4 Ways You’re Like Family To Us

If you’re a ProVia dealer, who do you see on a regular basis, more than anyone else in our company? Your delivery driver! In my role as Director of Distribution, I hear so many stories that tell me a lot about the relationships these drivers have with our customers. The bonds they’ve created become more like family, that’s how tight-knit they are. So I thought you might enjoy a few anecdotes that show what it’s like to be part of the ProVia family.

1. Down (But Not Out) in New York

One week our New York driver was headed out to Long Island when his truck broke down. Now the normal thing to do would’ve been to wait inside the dealership until the repairs were completed. But this driver wouldn’t take waiting as an answer. He took it upon himself to go out and rent a U-Haul truck, he brought it to the dealership, and then unloaded all the ProVia products from the truck into the rental vehicle so he could make his deliveries on time. Keep in mind, these are windows and doors we’re talking about, so they’re big and heavy for one man to lug around! When the loading was complete he promptly hit the road and delivered our products. That’s taking care of the customer.

2. Calling With Concern

Every once in a while we have a situation where a driver needs to take an extended leave, sometimes for personal, or medical reasons. When customers hear about this, immediately they start calling in. They want to see how he’s doing, check in for updates, and they can’t wait for him to come back to their route. In my entire career I’ve never seen anything like it, the amount of customers who call in with concern for the well being of their drivers. That’s a relationship that’s just like family.

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Five (Unexpected) Life Lessons

Bill Mullet is Founder & CEO of ProVia

By Bill Mullet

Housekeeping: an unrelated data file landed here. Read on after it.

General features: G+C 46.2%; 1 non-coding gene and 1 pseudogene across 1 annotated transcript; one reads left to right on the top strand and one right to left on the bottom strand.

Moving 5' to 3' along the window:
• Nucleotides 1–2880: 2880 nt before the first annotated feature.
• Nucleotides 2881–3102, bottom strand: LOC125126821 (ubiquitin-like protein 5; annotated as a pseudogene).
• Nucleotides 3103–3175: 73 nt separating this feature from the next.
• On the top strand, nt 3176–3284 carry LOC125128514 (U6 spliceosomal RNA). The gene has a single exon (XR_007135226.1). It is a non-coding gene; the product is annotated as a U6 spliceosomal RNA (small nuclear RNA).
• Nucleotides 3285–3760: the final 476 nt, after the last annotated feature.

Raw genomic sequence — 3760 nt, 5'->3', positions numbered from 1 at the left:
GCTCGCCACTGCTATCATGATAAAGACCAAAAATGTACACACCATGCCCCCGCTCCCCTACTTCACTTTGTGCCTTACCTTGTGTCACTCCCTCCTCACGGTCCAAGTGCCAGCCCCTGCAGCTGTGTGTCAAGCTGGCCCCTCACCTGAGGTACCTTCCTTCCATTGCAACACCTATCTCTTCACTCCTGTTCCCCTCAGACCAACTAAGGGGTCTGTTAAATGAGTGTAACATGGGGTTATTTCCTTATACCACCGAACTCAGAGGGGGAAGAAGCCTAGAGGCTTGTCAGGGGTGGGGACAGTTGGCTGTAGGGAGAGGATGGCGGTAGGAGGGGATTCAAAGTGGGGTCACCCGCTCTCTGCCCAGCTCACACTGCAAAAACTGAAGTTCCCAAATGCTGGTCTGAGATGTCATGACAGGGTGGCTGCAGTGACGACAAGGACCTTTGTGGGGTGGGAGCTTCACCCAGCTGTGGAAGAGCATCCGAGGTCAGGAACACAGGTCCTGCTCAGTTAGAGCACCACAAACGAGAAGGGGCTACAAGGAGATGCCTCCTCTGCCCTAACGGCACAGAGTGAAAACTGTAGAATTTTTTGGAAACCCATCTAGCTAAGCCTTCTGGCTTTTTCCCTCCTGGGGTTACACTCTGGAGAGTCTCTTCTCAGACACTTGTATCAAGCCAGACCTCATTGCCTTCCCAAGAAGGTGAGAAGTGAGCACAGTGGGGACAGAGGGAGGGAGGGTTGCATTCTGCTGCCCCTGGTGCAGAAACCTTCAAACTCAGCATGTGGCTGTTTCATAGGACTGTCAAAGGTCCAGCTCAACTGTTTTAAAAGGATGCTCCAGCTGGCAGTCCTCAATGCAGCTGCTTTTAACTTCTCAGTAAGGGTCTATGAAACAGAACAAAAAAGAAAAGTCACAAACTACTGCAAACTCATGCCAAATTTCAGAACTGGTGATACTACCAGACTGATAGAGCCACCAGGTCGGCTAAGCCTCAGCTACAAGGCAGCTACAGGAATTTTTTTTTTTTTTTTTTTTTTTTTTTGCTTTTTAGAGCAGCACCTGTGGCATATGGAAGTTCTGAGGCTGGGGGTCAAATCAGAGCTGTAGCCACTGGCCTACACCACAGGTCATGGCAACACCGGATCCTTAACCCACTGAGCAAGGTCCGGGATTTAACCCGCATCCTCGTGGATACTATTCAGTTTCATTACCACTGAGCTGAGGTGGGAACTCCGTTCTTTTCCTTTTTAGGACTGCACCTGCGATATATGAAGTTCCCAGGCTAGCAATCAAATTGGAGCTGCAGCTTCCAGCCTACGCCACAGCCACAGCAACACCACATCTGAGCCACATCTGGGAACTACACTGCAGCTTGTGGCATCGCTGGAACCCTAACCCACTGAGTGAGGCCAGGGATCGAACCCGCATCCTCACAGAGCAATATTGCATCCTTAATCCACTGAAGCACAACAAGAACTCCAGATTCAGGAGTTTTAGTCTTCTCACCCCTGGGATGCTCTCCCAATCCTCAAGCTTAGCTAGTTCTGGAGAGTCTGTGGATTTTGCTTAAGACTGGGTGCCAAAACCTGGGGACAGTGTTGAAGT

Today we’re sharing the recent journey of Bill Mullet, CEO of ProVia. The past several months have brought him unexpected challenges but also surprising rewards. Here he shares his insights that illuminate a path forward, and may bring inspiration to others as well. An Abrupt Detour Over the past several months I’ve experienced a journey I never expected. In December 2012, after months of feeling extremely tired and not myself, I literally passed out. My doctor ordered blood tests, which showed a very low blood count. Further tests revealed a growth in my colon that was causing blood loss, and this was confirmed as cancer. In January I had surgery to remove the growth, and the doctors tell me they were successful in removing 100% of the cancer. I’m grateful I did pass out, because it was a relief to know there was actually something physically wrong. But I also learned that when you go to a hospital to get treatment, and you think you’re rebounding, that’s not always the case. Soon after my initial procedure, I learned I had to have surgery again. The second surgery was to fix a kink in my intestines. This one really brought me down physically; it was much harder to keep my spirits up. But after this double blow, today I feel really good about being home, eating well, and finally healing. Along the way I learned some valuable lessons that have helped shape the course of my life going forward. Lesson 1: Gratitude for the ProVia Team Though I received startling news, and had to come to grips with new realities very quickly, there was one thing that has given me great comfort throughout this journey. The leadership team at ProVia was already solidly in place and eminently qualified to carry things forward in my stead. Just knowing that the right people were in the right place, doing the right thing, is such a comfort. Though of course it’s always a good business practice to have a well-functioning team in place, I could not have imagined how important this became. The company has performed without me and without a hiccup – as it should be. Lesson 2: The Light is Brighter After Darkness During the last few weeks I’ve reflected on the story of Job from the Bible. I’m no comparison to what he went through, but I did experience a sense of darkness that hung over me. I saw bright spots – people who were sent by God to be a light and an encouragement. As an example, one of my nurses was a very caring individual. He would poke his head in at night and ask, “Mr. Mullet, are you OK?” There were bright spots in the midst of the darkness. I just wanted to be myself, to have the strength to get up and meet each day. For a while, the darkness felt like defeat; I felt powerless. It played a mind game with me. Yet I think you almost have to go through that “darkness” to get to a point of being truly ready to serve again. On the other side of darkness, you can appreciate more fully the light that draws you forward. Lesson 3: The Power of the Positive One of the unexpected challenges was how hard it was to stay positive. A friend gave me a book that puts positive thoughts in your mind. For the healing process, and to create a productive, healthy path forward, it’s essential to focus on positive thoughts. It would’ve been very easy for me to dwell on the negative – in fact I did for a while. In the midst of regaining my health, the problem at the moment became such a negative experience that I forgot about the huge positive – that the doctor said they got all of the cancer, and I wouldn’t need any further treatment. That was VERY positive. That was huge. But my issues at the moment blinded me to my blessings. Learning to put focus on blessings can be difficult during times of pain and confusion. I’m thankful I was surrounded by loving people who helped me find the strength to remain positive. Lesson 4: Retirement Not So Tasty Now that I’m in my 60’s, one of my dreams had been to have a life that’s a bit easier, where I’d have more leisure time. But this experience revealed that I’m not ready for that. I told my wife Ellen that now I want to recommit myself to a life of service. I want more than ever to further serve people. It may be small business owners who need a little encouragement and guidance. Or perhaps it’s a ministry with teaching – I have the opportunity to teach in a couple places. The lesson that struck me is about the idea of doing less. Now I know I don’t want to go there. I’m more certain than ever that I want to channel my energies into helping people and serving mankind. When I had a taste of retirement – even though this particular downtime was due to health issues – I didn’t like what I tasted. I have less desire for a life of leisure. We all need life with a purpose. Lesson 5: Embrace My New Future The future for me is taking a step away and letting Brian Miller (ProVia’s President) build his team around him a bit more. I still want to be a part of it, but taking one further step away. I will still be in meetings, and have an influence, but not a dominating influence. This fall, I’ll be stepping down from my role as Senior Pastor at my church. I’ve been in the leadership of that church for 15 years. Of course I’ll still be willing to help share when asked, but this will free me up to go to different places where I’m invited to speak. I’m really excited about that! I’ve been asked to speak at a small college on the topic of “Christians in Business” – how Christians run businesses differently than non-Christians. It really comes down to how we treat our employees, our vendors, and our customers. Honesty, integrity and all those things. As I stand at the threshold of this next phase of my life, I thank my family, friends and the ProVia team for surrounding me with love, talent and passion for our endeavors. For myself, I’m strengthened by my life lessons. I look forward to serving with renewed vigor and enthusiasm as I walk into the light of the years ahead.